Tax due on coronavirus support payments
Provisions added to Finance Bill ensure funds received through coronavirus business support schemes are included as revenue for income tax and corporation tax purposes.
Recent amendments were made to the Finance Bill which is currently being fast-tracked through Parliament and is expected to become law in early July 2020.
Tax on business support
The new provisions ensure that grants made under the Coronavirus Job Retention Scheme (CJRS), Self-employed income support scheme (SEISS) and the Coronavirus Statutory Sick Pay scheme (CSSPS) and other COVID-19 business-supporting grant schemes, are within the scope of tax as income and will therefore be chargeable to tax. This will enable the Government to recover some of the cost of its extensive business bailout measures.*
The provisions also provide HM Revenue and Customs (HMRC) with additional compliance and enforcement powers in relation to the CJRS and SEISS and will enable HMRC to claw back funds claimed in error or fraudulently in respect of CJRS.
HMRC will be able to recover payments to which the recipient is not entitled via a 100% tax applied to ‘anyone who has received a payment under the Schemes to which they are not entitled or anyone who has not used a CJRS payment to pay employment costs’.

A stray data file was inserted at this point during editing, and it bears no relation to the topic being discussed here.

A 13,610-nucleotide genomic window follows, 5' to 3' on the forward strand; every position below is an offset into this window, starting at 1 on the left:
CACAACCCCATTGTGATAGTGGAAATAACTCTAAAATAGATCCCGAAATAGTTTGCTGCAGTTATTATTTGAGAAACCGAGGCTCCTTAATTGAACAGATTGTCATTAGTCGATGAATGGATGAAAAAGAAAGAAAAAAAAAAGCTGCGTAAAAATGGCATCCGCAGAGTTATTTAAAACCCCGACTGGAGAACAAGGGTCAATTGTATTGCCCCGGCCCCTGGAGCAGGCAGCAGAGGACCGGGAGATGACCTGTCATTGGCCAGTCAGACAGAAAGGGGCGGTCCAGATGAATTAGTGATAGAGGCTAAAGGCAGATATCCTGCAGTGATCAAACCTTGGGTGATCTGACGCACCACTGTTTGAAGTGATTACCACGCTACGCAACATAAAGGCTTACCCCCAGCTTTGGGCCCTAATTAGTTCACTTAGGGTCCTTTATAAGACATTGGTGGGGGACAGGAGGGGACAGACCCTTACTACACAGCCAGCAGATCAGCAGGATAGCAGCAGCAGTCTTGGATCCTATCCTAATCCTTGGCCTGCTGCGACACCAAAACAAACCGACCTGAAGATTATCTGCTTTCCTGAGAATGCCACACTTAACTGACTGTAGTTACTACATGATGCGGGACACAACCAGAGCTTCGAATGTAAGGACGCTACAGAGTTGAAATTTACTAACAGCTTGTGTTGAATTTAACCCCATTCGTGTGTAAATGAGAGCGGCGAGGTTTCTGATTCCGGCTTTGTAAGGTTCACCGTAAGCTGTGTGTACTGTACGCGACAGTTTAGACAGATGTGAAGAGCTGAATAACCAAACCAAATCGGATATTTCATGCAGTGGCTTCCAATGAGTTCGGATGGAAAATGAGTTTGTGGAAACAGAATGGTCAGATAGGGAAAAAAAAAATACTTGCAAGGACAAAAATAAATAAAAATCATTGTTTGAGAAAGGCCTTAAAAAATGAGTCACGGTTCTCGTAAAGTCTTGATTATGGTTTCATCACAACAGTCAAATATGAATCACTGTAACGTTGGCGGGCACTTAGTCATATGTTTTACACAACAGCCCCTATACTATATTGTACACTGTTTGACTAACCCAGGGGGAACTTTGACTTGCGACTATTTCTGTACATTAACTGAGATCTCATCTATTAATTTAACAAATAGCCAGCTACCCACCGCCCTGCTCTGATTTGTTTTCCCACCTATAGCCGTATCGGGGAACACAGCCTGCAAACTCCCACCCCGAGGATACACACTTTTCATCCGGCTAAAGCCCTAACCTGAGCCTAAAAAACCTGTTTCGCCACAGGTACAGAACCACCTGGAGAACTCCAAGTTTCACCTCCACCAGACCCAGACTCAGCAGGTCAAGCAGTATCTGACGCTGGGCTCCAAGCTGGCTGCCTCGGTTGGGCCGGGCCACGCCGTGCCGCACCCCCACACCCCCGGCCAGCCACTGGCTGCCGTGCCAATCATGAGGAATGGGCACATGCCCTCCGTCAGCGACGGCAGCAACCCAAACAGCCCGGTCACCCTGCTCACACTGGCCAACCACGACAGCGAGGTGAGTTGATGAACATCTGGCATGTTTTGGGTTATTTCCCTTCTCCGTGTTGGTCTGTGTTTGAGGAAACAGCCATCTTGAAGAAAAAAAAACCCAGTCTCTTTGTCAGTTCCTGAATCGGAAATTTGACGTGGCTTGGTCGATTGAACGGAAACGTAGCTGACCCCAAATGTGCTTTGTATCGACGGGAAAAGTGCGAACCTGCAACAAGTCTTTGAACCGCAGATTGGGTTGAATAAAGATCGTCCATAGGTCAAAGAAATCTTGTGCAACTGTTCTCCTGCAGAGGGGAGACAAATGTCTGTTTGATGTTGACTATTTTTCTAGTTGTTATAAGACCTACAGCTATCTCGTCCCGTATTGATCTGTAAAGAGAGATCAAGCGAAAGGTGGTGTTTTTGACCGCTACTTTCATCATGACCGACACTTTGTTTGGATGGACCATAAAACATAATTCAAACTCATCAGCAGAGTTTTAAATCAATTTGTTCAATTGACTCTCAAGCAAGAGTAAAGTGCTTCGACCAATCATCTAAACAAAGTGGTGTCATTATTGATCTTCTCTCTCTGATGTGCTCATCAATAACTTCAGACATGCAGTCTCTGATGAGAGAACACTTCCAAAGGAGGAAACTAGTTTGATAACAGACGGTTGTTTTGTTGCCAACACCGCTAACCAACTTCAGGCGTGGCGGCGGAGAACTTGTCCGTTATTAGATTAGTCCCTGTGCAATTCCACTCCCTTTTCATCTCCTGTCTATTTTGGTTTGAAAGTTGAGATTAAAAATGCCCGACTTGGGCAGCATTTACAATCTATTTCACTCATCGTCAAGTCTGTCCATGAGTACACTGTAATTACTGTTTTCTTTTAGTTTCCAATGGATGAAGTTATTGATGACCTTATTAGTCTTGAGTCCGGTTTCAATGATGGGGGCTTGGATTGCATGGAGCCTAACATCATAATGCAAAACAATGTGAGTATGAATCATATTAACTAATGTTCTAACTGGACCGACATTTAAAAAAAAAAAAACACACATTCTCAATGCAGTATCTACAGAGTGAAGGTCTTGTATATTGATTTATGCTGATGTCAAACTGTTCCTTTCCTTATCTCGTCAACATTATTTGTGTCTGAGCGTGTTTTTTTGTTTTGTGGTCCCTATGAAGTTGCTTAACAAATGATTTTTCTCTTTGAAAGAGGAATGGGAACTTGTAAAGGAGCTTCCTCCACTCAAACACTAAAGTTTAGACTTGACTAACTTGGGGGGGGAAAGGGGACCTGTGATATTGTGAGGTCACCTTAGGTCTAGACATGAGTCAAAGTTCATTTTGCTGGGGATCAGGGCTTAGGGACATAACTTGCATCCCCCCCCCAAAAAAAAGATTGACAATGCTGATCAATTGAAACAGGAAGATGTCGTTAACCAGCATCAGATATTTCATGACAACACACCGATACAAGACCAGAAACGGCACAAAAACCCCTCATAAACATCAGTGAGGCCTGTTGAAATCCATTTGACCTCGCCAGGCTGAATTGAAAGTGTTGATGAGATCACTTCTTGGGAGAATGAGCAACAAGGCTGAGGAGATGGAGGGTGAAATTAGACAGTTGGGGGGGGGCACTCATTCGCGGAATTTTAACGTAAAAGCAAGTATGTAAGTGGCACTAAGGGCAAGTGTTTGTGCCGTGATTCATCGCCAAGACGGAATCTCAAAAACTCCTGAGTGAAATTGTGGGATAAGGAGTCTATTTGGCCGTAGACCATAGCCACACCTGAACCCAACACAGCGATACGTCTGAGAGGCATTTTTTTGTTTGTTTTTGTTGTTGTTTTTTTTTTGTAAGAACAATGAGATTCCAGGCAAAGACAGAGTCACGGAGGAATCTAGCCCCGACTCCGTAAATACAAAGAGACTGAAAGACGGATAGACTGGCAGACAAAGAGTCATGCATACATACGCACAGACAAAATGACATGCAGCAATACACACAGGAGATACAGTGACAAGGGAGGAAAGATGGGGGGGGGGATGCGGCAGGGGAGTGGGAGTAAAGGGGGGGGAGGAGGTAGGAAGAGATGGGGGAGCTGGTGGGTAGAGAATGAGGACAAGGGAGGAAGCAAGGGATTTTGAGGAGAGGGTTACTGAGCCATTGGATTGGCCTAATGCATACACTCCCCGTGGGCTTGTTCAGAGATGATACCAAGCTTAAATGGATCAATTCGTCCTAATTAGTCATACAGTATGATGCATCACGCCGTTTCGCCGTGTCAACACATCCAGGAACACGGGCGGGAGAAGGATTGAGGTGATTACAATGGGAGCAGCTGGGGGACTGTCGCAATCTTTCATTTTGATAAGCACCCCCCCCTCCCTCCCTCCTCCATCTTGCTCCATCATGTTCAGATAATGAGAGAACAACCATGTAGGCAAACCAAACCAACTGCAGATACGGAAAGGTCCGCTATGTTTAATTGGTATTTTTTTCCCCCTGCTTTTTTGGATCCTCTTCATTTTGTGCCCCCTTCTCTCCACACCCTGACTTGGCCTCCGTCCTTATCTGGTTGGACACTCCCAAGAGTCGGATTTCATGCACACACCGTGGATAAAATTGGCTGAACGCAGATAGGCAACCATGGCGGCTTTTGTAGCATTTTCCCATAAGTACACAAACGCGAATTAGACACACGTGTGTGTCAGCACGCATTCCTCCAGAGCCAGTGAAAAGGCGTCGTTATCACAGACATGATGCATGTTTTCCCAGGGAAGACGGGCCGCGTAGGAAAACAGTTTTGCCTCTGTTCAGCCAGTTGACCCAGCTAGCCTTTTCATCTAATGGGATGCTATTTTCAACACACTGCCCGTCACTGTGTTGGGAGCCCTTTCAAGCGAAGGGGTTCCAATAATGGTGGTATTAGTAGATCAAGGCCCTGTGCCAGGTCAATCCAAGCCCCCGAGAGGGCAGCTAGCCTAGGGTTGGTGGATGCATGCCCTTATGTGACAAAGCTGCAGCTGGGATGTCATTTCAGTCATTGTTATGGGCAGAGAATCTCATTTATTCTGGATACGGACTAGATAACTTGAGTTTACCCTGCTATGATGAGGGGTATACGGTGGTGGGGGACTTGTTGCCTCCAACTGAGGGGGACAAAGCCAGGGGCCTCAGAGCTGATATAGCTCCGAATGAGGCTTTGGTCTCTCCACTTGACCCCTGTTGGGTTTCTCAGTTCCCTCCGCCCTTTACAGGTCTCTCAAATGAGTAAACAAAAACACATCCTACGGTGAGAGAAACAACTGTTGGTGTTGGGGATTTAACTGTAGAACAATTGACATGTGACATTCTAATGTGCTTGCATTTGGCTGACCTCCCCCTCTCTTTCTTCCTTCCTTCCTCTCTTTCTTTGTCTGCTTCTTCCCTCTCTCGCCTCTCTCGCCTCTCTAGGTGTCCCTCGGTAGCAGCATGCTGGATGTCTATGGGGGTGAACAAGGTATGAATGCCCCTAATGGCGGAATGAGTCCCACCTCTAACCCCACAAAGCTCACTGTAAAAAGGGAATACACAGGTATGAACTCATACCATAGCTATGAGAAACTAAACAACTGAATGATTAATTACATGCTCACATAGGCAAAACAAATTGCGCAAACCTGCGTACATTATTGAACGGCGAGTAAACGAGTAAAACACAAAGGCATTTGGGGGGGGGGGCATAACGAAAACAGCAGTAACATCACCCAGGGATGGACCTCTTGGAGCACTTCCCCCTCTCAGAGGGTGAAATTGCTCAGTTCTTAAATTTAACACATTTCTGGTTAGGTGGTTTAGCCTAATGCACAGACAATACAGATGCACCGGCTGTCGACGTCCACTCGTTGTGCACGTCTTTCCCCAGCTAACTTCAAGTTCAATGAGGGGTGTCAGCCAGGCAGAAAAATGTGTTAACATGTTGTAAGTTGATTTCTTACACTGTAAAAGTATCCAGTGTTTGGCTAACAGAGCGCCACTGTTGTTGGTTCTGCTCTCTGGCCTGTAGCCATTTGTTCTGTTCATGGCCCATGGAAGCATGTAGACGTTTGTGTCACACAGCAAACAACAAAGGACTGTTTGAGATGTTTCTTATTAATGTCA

Penalties for non-compliance and fraud
HMRC will also charge a penalty in cases of deliberate non-compliance or failure to report errors. The draft legislation does not detail the scope of penalties but, under the legislation, businesses that are liable to repay a grant to which they are not entitled must notify HMRC within 90 days of the act being passed or the date on which the charge arises, whichever is the later.
Joint and several liability of directors
Where a company becomes insolvent, and a clawback of a support payments is identified by HMRC, the former officers or directors of the business will have joint and several liability for the amount to be recovered.
The provisions are designed recoup funds claimed fraudulently. HMRC reported that it had received almost 1,900 reports of fraudulent use of its furlough scheme to its digital reporting service by the end of May.
* The Office for Budget Responsibility (OBR) estimates that schemes to support public services, businesses and individuals will cost the UK around £132bn. (http://obr.uk/coronavirus-analysis/).